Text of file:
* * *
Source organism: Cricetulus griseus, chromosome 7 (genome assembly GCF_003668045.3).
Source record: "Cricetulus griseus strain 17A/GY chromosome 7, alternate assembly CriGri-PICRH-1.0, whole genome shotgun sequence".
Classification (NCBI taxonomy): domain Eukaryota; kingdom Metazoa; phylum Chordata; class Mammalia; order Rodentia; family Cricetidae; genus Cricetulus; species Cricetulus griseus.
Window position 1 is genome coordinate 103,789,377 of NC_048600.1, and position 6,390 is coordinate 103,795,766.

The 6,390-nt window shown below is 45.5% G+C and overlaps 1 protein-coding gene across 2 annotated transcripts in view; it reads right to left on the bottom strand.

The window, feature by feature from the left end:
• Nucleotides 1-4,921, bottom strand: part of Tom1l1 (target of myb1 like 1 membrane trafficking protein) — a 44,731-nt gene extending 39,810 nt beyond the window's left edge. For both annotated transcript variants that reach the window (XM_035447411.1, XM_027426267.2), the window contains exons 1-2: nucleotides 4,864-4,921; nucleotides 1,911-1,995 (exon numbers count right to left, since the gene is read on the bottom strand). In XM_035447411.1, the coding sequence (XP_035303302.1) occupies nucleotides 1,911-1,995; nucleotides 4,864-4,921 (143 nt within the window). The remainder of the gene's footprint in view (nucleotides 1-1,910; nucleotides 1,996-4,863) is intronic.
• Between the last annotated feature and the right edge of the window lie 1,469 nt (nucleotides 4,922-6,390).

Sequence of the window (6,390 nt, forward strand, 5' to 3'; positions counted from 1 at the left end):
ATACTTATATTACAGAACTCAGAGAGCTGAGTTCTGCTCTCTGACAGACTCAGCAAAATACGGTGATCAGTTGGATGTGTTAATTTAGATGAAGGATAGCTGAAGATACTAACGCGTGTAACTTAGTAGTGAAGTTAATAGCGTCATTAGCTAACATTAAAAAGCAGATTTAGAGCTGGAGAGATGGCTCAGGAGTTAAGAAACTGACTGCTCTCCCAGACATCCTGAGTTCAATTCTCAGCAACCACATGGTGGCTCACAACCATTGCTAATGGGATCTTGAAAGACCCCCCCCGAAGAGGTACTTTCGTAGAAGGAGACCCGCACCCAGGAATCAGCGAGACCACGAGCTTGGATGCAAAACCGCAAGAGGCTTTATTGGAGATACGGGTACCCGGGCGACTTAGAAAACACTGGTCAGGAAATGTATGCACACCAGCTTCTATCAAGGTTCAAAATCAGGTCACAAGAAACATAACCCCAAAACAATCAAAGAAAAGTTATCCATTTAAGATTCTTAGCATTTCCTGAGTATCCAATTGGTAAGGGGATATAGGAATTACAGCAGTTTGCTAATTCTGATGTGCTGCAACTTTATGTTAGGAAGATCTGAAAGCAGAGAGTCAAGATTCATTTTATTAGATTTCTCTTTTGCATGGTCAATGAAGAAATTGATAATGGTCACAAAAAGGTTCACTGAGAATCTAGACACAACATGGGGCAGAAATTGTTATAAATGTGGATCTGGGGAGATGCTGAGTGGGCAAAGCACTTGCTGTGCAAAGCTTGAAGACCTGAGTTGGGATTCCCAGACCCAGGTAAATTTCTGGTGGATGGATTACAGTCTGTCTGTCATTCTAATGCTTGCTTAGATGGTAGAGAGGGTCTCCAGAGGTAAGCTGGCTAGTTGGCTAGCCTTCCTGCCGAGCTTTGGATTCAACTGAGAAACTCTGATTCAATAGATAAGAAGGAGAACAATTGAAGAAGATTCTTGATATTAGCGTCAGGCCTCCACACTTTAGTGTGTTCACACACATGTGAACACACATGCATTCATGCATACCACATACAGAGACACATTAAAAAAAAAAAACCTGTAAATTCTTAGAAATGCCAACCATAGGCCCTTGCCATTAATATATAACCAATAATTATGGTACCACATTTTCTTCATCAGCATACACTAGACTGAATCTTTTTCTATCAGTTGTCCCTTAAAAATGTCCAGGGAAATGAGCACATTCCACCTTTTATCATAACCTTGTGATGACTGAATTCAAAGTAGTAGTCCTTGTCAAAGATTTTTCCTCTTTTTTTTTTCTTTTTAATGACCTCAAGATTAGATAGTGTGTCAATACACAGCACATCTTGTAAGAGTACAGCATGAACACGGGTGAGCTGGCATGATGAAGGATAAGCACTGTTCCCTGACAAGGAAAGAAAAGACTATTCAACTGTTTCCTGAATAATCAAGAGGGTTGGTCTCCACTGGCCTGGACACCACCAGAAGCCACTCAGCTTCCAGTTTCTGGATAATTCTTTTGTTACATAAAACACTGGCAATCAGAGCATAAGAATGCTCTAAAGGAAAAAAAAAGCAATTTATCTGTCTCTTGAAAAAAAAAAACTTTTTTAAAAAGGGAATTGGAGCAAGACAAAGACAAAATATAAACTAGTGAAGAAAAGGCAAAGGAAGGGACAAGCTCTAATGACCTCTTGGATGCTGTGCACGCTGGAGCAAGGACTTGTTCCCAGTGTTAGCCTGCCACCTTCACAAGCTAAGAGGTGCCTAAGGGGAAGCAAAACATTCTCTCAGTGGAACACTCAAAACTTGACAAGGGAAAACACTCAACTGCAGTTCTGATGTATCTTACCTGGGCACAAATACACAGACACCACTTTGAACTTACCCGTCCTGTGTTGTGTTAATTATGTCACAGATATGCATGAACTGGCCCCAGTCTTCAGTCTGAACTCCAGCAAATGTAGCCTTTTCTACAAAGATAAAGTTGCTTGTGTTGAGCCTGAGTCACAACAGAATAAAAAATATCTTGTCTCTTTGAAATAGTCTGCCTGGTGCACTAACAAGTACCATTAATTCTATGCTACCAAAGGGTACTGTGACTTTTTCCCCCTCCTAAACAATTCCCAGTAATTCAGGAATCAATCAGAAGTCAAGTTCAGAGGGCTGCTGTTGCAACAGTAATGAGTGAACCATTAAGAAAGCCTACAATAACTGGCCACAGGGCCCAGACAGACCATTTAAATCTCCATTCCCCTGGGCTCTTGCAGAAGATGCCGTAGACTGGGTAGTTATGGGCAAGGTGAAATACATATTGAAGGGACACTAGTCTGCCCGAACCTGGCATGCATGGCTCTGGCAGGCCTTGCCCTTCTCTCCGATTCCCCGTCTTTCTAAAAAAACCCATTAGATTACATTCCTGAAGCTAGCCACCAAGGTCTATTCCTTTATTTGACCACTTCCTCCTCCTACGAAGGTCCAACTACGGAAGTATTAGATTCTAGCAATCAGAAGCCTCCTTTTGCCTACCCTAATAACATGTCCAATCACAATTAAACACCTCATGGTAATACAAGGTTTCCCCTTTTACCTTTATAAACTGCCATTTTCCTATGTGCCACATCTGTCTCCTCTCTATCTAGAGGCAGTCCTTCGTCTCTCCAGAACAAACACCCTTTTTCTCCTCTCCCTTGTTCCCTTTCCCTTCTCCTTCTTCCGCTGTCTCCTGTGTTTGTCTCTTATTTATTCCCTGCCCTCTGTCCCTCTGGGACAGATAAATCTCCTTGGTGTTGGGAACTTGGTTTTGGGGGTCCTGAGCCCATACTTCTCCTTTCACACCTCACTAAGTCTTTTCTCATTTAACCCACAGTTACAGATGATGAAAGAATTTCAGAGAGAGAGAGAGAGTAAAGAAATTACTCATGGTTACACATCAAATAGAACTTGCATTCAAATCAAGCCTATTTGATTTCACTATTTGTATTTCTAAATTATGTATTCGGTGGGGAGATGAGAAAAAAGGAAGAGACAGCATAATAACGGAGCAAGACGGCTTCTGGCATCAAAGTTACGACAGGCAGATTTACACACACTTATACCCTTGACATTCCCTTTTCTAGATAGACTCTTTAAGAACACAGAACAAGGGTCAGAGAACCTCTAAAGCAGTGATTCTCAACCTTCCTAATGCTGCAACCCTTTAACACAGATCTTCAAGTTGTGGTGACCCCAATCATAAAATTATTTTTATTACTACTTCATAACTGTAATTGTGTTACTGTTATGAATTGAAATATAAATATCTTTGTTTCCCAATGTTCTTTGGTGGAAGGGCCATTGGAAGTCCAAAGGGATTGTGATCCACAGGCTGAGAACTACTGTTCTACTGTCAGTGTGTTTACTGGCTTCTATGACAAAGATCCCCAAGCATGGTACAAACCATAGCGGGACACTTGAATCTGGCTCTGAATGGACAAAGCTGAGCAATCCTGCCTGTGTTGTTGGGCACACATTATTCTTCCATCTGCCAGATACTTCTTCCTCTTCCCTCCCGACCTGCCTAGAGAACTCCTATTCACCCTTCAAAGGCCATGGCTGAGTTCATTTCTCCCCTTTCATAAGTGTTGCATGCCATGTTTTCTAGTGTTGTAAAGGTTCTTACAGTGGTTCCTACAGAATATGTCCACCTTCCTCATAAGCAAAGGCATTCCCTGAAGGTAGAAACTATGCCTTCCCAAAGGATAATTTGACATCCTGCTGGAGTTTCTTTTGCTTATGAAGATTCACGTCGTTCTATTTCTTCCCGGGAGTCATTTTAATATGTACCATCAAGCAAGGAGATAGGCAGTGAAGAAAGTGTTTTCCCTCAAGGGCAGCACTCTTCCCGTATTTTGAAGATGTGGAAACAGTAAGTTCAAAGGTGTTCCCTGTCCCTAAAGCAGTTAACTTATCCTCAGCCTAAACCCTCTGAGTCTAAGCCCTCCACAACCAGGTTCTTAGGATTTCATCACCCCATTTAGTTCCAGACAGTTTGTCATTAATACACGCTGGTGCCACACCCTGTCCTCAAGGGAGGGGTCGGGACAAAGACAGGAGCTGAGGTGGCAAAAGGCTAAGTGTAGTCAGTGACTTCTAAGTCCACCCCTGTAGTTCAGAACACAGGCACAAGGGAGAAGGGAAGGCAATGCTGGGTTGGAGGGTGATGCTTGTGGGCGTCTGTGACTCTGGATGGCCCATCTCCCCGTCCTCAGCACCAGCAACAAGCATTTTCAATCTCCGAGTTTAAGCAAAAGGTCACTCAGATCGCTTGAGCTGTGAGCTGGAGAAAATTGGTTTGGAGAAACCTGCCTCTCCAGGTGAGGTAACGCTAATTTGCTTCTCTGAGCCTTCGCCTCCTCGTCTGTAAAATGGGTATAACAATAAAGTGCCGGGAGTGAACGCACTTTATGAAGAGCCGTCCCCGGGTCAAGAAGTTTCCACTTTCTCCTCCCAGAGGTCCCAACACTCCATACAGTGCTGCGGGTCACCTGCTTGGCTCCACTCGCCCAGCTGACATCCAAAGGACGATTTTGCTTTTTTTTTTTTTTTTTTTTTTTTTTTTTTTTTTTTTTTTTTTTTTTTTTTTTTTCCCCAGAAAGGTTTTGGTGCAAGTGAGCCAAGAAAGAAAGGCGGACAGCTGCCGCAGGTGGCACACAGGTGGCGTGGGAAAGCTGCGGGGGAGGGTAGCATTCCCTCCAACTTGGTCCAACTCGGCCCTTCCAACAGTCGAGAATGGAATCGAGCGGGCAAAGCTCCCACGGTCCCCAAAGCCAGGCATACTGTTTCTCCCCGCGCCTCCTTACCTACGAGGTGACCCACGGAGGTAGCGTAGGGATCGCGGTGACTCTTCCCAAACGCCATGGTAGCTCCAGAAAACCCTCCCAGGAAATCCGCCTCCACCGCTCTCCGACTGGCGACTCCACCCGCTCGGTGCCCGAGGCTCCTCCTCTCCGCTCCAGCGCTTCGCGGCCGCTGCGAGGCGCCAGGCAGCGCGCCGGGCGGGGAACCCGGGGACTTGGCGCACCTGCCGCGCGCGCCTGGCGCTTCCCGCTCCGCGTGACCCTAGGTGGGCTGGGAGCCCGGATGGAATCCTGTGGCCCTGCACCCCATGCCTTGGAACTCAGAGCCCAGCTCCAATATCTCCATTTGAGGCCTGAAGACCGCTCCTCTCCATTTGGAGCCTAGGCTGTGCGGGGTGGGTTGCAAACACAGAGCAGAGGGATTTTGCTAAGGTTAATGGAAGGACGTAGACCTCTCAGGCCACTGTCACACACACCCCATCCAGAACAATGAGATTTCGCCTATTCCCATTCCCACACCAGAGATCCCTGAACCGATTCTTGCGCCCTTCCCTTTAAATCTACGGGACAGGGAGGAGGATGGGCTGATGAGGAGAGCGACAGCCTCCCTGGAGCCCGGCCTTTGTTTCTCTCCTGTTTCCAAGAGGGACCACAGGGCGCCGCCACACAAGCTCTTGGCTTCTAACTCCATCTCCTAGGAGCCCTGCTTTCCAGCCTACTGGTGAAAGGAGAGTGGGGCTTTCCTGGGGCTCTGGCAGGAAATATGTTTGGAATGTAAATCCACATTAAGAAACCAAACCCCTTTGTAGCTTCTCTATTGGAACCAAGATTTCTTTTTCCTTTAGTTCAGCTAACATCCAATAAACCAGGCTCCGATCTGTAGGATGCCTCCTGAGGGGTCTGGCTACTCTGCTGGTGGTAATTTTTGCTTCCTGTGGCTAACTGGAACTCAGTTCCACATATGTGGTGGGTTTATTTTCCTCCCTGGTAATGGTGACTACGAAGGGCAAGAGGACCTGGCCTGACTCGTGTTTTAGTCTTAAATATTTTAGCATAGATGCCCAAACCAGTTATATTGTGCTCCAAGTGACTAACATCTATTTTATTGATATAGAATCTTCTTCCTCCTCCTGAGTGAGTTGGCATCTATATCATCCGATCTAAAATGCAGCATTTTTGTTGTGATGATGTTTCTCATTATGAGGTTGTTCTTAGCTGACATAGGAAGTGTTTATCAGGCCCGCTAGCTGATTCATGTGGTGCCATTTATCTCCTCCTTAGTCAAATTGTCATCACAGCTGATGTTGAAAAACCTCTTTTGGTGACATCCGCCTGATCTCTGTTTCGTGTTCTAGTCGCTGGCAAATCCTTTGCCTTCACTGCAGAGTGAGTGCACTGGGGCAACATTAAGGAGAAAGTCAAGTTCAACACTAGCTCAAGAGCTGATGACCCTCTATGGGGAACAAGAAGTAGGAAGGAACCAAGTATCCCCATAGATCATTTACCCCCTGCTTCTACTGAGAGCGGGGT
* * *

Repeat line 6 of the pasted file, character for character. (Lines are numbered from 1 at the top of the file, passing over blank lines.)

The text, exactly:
The window, feature by feature from the left end: